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Kentucky’s secretary of state has endorsed a letter-writing campaign launched locally to oppose proposed cuts to soldiers and civilians at Fort Knox.
Alison Lundergan Grimes said Fort Knox is not just an economic engine locally, but important to the financial health of the entire state.
“These (proposed cuts) would be devastating to our economy,” she said.
In a phone interview Tuesday, Grimes, a Democrat, said Fort Knox and Fort Campbell provide a significant economic impact in their regions, but they also provide touchstones to the American military that need to stay strong.
“With the state’s unemployment rate much higher than the national average, the commonwealth cannot afford for either of these installations to shrink,” she said.
In a worst-case scenario spelled out by the U.S. Army Environmental Command, Fort Knox could stand to lose a total of about 7,605 soldiers and civilians, including the roughly 3,500 departing with the inactivation of the 3rd Brigade Combat Team, 1st Infantry Division.
Those numbers translate to the loss of 5,954 active-duty soldiers and 1,651 civilians. If enacted, more than 4,200 spouses and 7,300 children would leave the post with the reduction.
Those cuts would slash Fort Knox’s compensation by $431.2 million, dealing a lethal blow to the gains made by Hardin and surrounding counties through the BRAC initiative that brought thousands of civilians, soldiers and military families to Kentucky with large units such as Human Resources Command and Cadet Command.
Further fallout could be seen with declines in the housing market and reduction of school enrollment, costing teachers and staff jobs.
“Fort Knox is more than just an iconic landmark,” Grimes said in a news release. “With an economic impact of about $2.8 billion annually, the military base is a driving force in the Kentucky economy.”
Fort Campbell stands to lose even more, with around 16,000 jobs and $863 million prospectively on the butcher’s block, the Associated Press has reported.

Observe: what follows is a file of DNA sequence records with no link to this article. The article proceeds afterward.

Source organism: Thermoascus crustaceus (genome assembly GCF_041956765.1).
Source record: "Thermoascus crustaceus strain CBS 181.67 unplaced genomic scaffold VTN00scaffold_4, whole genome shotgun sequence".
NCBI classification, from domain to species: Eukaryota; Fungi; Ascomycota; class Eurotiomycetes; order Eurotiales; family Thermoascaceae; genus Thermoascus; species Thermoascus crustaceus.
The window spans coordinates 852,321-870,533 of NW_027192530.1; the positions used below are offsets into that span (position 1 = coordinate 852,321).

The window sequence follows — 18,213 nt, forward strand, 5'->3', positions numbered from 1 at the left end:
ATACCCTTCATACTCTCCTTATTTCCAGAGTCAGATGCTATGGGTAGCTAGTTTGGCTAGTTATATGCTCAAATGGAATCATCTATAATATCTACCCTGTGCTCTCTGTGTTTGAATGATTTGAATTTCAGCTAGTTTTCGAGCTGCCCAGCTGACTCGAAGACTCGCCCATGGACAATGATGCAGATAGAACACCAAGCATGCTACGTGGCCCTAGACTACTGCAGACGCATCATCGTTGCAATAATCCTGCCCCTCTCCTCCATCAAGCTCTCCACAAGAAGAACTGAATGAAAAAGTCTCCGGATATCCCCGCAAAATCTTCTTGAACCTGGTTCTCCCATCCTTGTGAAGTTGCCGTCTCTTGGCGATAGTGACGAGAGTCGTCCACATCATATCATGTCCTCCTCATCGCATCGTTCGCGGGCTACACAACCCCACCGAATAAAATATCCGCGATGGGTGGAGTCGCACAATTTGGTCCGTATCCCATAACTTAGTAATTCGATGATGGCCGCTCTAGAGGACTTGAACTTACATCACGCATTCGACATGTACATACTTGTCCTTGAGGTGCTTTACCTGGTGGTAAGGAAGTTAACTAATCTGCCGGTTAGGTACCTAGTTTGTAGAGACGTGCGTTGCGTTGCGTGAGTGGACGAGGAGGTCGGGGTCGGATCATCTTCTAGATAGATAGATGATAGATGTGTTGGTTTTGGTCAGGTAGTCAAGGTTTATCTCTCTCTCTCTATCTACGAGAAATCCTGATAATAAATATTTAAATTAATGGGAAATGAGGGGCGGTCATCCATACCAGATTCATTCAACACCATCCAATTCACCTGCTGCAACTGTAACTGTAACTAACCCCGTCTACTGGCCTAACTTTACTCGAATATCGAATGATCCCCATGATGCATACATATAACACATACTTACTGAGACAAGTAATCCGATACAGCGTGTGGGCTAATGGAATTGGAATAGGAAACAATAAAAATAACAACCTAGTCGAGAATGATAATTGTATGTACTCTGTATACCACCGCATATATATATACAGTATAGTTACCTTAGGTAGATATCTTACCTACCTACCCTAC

Grimes urged Kentuckians to sign the letter, which is available at www.oneknox.info/letter/.
The goal is to reach 20,000 signatures by Aug. 25, when the public comment period ends on the Supplemental Programmatic Environmental Assessment.
That assessment identified significant cuts to the local post as a way to reduce the number of soldiers from a peak of around 570,000 to 440,000 or 450,000. If sequestration cuts are enacted in 2016 and beyond, the force would need to reduce to 420,000 by 2020.
Brad Richardson, president and CEO of the Hardin County Chamber of Commerce, said those monitoring the letter writing campaign have been impressed with the earnest response, as nearly 4,200 letters had been collected through the weekend.
Richardson said the chamber’s One Knox policy council and other local agencies will continue to heavily promote the campaign until the August deadline.
Grimes says McConnell ‘inactive’
Grimes currently is embroiled in one of the most high-profile U.S. Senate races in the country as she tries to rally the state’s Democratic base and sway those critical of Senate Minority Leader Mitch McConnell in hopes of ousting him from office.
Grimes said McConnell has been “missing in action” when it comes to the military, leveling blame at him for the loss of the Armor School to Fort Benning, Georgia; the inactivation of the 3/1 brigade; and the most recent cuts proposed.
She claimed McConnell has been working in a spirit of self interest and has shown nothing but partisanship in Washington. In contrast, Grimes declared she would work to protect Fort Knox from future cuts and support legislation to put unemployed veterans back to work.
“This wouldn’t happen on my watch,” she said.
McConnell was unavailable for an interview Tuesday, but spokesman Robert Steurer said he remains a “defender and advocate of Kentucky’s contribution to our nation’s security.”
Steurer said McConnell recognizes how vital Fort Knox remains to the state’s economy and is “deeply concerned” about any plans from President Barack Obama and the Department of Defense to draw down the Army’s troop capacity in a manner that imperils the post.
“These proposed cuts to our nation’s defense capabilities are harmful to Kentucky as they could impact Ft. Knox and the surrounding community, but also to the nation as a whole, because we currently possess inadequate force structure to meet all of our strategic commitments across the globe,” Steurer said by email.
McConnell’s office said he will voice his concerns directly to top military officials and work with the Fort Knox community to leverage the installation’s assets.
In response to Grimes’ accusations, Steurer said McConnell’s contributions have helped bring $14 million for barracks and dining facility improvements, $75 million for improved research, technology and infrastructure, including a tank training range; and $5.3 million for air surveillance at Godman Army Airfield.
Steurer also argued McConnell has a long record of defending Fort Knox, appealing directly to the BRAC commission to not only spare the installation from cuts, but also bring a brigade, new commands and more troops.
McConnell further advocated for the relocation of the Leader Development and Assessment Course from Joint Base Lewis-McChord, Washington, to Fort Knox and fought to keep the Gen. George Patton Museum of Leadership in Kentucky, Steurer said.
Marty Finley can be reached at 270-505-1762 or email@example.com